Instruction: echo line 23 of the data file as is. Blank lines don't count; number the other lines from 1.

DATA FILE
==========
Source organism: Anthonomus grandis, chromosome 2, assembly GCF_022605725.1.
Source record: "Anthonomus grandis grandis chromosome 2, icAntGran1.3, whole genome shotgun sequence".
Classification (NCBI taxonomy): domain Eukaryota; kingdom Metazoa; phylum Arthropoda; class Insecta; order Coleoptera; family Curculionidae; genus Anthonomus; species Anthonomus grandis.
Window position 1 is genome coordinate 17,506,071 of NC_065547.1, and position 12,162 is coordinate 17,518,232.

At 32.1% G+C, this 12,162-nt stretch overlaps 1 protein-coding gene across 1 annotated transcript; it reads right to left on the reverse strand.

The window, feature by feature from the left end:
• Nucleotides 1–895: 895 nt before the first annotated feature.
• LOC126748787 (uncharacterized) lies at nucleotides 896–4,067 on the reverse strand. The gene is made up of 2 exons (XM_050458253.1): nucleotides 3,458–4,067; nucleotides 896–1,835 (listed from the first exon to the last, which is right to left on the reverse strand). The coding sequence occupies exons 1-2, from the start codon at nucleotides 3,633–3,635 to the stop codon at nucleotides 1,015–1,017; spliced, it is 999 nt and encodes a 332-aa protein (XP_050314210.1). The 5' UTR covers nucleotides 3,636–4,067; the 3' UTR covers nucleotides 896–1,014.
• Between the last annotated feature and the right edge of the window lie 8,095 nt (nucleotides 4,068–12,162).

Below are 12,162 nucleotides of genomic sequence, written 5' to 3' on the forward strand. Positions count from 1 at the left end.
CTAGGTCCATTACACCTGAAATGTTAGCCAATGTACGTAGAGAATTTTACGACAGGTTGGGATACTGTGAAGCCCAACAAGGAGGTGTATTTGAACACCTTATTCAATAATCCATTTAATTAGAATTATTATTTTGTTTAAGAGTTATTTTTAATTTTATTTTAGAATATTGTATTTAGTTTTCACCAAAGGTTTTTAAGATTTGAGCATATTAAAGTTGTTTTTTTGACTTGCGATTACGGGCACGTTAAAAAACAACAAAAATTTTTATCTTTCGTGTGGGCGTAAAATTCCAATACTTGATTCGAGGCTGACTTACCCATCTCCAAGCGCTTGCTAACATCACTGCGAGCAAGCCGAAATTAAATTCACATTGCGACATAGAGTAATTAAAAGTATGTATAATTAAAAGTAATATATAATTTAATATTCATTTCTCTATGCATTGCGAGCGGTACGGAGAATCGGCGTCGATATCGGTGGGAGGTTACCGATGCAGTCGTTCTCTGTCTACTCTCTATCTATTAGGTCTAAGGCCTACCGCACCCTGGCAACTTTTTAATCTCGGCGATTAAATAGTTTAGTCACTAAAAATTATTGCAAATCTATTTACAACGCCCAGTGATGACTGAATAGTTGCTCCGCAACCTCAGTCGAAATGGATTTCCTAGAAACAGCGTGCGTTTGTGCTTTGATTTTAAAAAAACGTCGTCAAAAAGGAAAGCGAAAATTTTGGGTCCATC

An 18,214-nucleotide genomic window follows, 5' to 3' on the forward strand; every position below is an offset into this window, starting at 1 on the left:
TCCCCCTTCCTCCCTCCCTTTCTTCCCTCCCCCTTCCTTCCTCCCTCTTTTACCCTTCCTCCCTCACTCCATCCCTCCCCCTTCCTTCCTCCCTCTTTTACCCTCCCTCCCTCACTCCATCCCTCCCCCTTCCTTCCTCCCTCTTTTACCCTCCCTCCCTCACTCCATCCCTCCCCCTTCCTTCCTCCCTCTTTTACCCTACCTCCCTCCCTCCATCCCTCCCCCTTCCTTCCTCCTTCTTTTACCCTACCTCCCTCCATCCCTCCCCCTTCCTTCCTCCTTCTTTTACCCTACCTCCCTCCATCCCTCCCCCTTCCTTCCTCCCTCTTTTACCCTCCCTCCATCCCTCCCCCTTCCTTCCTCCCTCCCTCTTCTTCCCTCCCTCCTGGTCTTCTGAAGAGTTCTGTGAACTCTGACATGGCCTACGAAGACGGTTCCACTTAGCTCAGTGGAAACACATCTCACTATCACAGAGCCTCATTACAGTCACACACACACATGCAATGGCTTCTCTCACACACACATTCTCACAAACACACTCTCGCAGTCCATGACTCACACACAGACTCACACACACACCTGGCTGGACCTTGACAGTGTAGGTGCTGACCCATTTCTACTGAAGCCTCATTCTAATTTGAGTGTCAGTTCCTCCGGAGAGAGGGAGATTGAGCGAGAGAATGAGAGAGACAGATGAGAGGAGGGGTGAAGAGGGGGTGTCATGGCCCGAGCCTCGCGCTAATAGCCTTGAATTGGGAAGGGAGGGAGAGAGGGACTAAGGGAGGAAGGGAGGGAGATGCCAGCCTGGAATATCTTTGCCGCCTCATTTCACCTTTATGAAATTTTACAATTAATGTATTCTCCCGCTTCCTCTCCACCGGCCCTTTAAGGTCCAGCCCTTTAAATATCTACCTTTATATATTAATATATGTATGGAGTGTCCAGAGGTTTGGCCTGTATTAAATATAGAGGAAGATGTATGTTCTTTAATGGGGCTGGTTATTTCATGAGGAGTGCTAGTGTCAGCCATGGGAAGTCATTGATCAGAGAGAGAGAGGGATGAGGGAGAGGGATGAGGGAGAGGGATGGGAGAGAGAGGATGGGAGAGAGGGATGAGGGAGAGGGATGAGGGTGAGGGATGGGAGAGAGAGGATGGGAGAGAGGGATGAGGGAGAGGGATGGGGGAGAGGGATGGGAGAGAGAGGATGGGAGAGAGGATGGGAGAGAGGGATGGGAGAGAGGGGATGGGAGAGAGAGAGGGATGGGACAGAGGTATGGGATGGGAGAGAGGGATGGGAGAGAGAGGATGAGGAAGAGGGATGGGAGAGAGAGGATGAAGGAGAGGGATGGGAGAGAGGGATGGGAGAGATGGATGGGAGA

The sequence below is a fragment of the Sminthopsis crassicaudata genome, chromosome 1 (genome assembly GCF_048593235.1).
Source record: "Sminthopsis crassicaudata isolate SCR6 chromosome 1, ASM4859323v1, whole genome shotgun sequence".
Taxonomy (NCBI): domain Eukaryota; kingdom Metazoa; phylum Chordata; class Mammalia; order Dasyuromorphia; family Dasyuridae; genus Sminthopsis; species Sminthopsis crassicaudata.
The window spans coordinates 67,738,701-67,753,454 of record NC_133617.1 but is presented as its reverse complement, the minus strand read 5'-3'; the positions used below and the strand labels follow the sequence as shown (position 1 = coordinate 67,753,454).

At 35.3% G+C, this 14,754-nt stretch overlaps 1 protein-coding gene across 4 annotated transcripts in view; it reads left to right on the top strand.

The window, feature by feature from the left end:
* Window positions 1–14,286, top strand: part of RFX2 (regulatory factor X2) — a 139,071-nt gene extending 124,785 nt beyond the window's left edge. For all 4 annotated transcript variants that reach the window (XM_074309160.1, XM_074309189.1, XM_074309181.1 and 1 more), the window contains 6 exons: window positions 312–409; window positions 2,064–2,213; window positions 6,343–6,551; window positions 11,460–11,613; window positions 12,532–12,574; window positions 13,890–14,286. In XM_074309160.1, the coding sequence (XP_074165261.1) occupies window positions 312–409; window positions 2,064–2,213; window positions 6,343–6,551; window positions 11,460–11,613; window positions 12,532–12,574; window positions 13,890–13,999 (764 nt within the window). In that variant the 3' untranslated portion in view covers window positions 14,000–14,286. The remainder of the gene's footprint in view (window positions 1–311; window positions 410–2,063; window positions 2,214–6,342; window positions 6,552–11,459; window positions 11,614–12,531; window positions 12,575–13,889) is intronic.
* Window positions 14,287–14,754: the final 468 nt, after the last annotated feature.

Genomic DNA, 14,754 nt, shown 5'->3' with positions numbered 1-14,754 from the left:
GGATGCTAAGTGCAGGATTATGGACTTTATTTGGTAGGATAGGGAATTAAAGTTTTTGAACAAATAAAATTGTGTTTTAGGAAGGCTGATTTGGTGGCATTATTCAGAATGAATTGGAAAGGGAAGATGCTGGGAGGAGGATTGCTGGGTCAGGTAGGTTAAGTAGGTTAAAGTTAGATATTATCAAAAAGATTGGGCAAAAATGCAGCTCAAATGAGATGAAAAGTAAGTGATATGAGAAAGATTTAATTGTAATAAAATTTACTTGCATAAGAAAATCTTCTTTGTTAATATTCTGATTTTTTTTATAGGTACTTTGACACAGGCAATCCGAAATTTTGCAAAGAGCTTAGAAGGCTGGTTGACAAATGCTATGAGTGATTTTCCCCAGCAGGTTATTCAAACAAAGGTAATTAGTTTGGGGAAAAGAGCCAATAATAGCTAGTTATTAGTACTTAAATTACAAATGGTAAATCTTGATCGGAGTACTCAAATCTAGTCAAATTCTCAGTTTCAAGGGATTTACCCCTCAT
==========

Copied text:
GGATGCTAAGTGCAGGATTATGGACTTTATTTGGTAGGATAGGGAATTAAAGTTTTTGAACAAATAAAATTGTGTTTTAGGAAGGCTGATTTGGTGGCATTATTCAGAATGAATTGGAAAGGGAAGATGCTGGGAGGAGGATTGCTGGGTCAGGTAGGTTAAGTAGGTTAAAGTTAGATATTATCAAAAAGATTGGGCAAAAATGCAGCTCAAATGAGATGAAAAGTAAGTGATATGAGAAAGATTTAATTGTAATAAAATTTACTTGCATAAGAAAATCTTCTTTGTTAATATTCTGATTTTTTTTATAGGTACTTTGACACAGGCAATCCGAAATTTTGCAAAGAGCTTAGAAGGCTGGTTGACAAATGCTATGAGTGATTTTCCCCAGCAGGTTATTCAAACAAAGGTAATTAGTTTGGGGAAAAGAGCCAATAATAGCTAGTTATTAGTACTTAAATTACAAATGGTAAATCTTGATCGGAGTACTCAAATCTAGTCAAATTCTCAGTTTCAAGGGATTTACCCCTCAT